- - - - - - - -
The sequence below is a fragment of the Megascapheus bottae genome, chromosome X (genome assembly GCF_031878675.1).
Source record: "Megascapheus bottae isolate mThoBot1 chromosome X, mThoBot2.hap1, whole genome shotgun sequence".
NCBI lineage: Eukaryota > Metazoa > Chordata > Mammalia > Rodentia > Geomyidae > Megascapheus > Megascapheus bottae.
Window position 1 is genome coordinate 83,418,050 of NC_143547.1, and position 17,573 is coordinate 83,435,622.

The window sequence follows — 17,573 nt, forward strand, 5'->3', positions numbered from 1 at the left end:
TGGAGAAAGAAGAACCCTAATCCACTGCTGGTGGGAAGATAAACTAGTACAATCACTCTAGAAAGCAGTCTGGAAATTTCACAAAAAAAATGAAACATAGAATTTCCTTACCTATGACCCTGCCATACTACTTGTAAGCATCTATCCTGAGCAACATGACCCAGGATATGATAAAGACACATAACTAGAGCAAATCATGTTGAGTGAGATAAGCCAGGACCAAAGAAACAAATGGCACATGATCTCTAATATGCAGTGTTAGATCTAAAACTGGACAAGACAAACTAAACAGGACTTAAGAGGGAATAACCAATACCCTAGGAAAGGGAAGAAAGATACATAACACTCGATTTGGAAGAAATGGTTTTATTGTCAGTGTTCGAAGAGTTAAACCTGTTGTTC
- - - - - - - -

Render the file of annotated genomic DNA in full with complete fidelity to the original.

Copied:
The sequence below is a fragment of the Megascapheus bottae genome, chromosome X (genome assembly GCF_031878675.1).
Source record: "Megascapheus bottae isolate mThoBot1 chromosome X, mThoBot2.hap1, whole genome shotgun sequence".
NCBI lineage: Eukaryota > Metazoa > Chordata > Mammalia > Rodentia > Geomyidae > Megascapheus > Megascapheus bottae.
Window position 1 is genome coordinate 83,418,050 of NC_143547.1, and position 17,573 is coordinate 83,435,622.

The window sequence follows — 17,573 nt, forward strand, 5'->3', positions numbered from 1 at the left end:
TGGAGAAAGAAGAACCCTAATCCACTGCTGGTGGGAAGATAAACTAGTACAATCACTCTAGAAAGCAGTCTGGAAATTTCACAAAAAAAATGAAACATAGAATTTCCTTACCTATGACCCTGCCATACTACTTGTAAGCATCTATCCTGAGCAACATGACCCAGGATATGATAAAGACACATAACTAGAGCAAATCATGTTGAGTGAGATAAGCCAGGACCAAAGAAACAAATGGCACATGATCTCTAATATGCAGTGTTAGATCTAAAACTGGACAAGACAAACTAAACAGGACTTAAGAGGGAATAACCAATACCCTAGGAAAGGGAAGAAAGATACATAACACTCGATTTGGAAGAAATGGTTTTATTGTCAGTGTTCGAAGAGTTAAACCTGTTGTTC